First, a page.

Third World Strike Demands

Ethnic Studies Beyond the Academy

First published by Asian Pacific Americans for Progress.

Forty years ago, the students of SF State joined in solidarity with the Third World in demanding inclusion in institutions of knowledge.  For too long, the histories of people of color have been deliberately omitted from official narratives.  Stories transmitted through oral tradition within families but never recorded in the texts that lined the libraries of learning.  Languages were a private code, spoken, within the walls of your home, but forgotten when interacting outside in the world.  People of color were the invisible labor, unseen and unheard, which fueled the engines of global capitalism to expand.

The struggle at SF State successfully opened up spaces for the Third World, domestically and globally, in the academy, to represent and record our histories and stories.  This opened the way for applied research and policy organizations to elevate the importance of race and its centrality in socioeconomic issues when advocating for equitable policies and practices.  Groups like the Applied Research Center, inspired by the success of SF State, sought to “race” policies and programs, so that the impact of communities of color were laid explicit.  Narrative frames that concealed race behind a color-blind curtain were thrown open to reveal how they served to reproduce the subordinate status of communities of color.

The Applied Research Center will survey the successes of ethnic studies, both in theory and practice, in a panel Ethnic Studies Beyond the Academy: Theory and Action at the Grassroots this Friday, October 9, 2009 from 11:00am to 1:00pm, in Rosa Parks C, at “Ethnic Studies 40 Years Later: Race, Resistance, and Relevance”, a conference to celebrate the 40th anniversary of the Third World students’ strike and the both the birth of ethnic studies as a field and a college at SF State.   This will be an interactive panel, not just two hours of talking heads, where presenters will explore their effect of ethnic studies on their ideas and strategies, as well as the impact applied research has had on the academy.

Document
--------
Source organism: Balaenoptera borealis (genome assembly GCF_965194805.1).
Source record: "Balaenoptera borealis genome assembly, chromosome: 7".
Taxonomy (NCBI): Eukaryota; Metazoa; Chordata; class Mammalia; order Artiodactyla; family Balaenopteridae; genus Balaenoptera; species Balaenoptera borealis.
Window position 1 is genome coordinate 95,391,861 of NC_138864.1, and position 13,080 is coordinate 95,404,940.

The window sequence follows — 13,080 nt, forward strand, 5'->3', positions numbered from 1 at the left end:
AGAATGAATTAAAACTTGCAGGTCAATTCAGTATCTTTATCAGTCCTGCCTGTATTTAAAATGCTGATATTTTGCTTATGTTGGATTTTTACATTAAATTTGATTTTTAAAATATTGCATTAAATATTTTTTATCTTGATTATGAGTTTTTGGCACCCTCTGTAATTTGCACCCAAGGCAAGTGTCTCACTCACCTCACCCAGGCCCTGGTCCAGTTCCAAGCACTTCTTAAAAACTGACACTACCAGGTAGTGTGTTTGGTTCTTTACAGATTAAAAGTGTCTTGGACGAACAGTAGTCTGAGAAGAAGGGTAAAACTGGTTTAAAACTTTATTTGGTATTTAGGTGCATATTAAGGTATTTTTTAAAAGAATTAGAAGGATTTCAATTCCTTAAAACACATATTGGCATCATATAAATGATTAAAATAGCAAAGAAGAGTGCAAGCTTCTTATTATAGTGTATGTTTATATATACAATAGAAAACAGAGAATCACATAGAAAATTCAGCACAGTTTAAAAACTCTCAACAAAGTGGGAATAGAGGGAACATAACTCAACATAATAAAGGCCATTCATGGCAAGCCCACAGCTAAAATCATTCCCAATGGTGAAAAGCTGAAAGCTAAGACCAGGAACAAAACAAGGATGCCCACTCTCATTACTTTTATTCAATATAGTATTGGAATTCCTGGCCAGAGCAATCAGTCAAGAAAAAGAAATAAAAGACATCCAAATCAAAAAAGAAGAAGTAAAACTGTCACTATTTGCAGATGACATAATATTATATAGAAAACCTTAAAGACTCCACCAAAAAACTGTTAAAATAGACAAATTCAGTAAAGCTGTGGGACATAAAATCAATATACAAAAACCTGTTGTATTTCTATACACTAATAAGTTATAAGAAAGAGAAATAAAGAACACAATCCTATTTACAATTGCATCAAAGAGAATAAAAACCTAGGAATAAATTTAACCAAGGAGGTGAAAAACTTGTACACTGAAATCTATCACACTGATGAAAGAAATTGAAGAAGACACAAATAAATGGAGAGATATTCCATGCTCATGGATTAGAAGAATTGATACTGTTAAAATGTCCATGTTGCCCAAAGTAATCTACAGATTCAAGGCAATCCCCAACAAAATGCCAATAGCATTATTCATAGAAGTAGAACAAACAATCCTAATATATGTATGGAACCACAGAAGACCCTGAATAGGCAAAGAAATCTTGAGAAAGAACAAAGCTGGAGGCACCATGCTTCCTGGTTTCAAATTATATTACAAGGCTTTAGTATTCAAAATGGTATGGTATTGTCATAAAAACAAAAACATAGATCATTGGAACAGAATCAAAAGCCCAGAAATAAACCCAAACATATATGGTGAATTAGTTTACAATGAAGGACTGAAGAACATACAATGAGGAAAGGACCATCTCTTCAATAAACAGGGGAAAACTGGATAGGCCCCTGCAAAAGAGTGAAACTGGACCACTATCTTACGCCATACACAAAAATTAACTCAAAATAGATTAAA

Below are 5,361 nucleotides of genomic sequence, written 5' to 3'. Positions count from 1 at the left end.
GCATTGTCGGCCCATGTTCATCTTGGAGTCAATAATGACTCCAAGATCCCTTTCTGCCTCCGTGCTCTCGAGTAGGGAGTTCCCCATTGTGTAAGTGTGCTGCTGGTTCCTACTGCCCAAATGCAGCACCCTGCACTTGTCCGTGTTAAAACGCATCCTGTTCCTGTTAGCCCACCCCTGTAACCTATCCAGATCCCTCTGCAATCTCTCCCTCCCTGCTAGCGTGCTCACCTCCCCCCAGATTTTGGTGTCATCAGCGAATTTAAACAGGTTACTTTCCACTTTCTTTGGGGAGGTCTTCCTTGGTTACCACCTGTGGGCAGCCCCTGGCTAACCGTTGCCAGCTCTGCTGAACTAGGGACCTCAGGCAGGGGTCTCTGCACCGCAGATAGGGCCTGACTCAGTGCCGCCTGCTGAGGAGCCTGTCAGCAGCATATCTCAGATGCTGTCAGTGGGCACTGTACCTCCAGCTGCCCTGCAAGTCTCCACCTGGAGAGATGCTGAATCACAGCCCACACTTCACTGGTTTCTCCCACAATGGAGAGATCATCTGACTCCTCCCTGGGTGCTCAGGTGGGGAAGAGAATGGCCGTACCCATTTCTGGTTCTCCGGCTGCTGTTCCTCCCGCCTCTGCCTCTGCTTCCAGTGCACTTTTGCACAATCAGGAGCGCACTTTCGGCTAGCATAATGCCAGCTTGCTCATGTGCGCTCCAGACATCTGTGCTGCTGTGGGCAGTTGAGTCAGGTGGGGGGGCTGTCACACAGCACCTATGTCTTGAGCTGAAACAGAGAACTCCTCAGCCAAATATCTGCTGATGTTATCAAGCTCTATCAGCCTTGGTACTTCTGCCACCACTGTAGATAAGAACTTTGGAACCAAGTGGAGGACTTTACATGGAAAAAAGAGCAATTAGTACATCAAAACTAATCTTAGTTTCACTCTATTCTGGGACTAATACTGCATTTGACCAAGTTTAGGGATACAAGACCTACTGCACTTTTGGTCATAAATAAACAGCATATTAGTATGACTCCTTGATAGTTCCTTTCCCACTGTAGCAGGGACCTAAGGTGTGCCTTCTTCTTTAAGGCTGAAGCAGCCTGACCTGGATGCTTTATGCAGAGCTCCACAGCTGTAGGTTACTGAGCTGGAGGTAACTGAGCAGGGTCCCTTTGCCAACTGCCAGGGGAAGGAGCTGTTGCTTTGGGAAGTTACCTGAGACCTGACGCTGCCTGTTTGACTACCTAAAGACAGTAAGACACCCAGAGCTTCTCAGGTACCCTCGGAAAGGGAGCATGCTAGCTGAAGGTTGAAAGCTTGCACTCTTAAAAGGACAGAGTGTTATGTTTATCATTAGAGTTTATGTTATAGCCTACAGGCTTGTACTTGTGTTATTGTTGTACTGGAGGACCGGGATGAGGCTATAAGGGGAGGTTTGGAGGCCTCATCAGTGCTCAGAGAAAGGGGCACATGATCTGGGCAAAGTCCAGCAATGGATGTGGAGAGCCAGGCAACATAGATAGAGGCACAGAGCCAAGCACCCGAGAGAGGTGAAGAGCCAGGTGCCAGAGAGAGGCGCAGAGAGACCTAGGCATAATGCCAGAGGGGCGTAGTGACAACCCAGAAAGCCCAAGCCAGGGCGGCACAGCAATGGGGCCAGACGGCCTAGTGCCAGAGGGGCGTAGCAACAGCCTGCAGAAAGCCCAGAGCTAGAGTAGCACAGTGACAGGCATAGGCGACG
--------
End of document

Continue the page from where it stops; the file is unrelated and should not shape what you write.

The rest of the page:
Presenters will also address alternative frames for research to both move organizing campaigns and influence policymaking in the age of Obama.  They include:

  • Gary Delgado, a Visiting Scholar at the Institute for the Study of Social Change at the University of California, Berkeley and the founder and former Executive Director of the Applied Research Center;
  • NTanya Lee, Executive Director of the Coleman Advocates, who began her lifelong commitment to social justice as a Black 13-year old, free lunch kid fighting against Ronald Reagan’s “ketchup is a vegetable” policy, and since then has been a student activist, youth worker, community historian, policy advocate and organizer in the Midwest, East Coast and for the last eight years in San Francisco;
  • Yvonne Liu, Senior Research Associate at the Applied Research Center, who is working on a Green Equity Toolkitcurrently to ensure that race and gender equity are part of the green economy; and
  • Jorge Rivas, Multimedia Associate at the Applied Research Center and alumni of SF State where he majored in Raza Studies and studied the interrelationship of culture, community, and the Internet.

Today, we face both a historic opportunity and challenge.  The global crisis of capitalism places many of our communities, domestically and abroad, in a precarious position.  People of color bear the disproportionate burden of the Great Recession, in all measures of socioeconomic wellbeing.  This nation, built on slave labor and the greatest project of economic imperialism and expansion in the twentieth century, has a Black man for the first time at its helm.  We have a historic opportunity to bring racial inequities to light through research and analysis. Join us for this important discussion.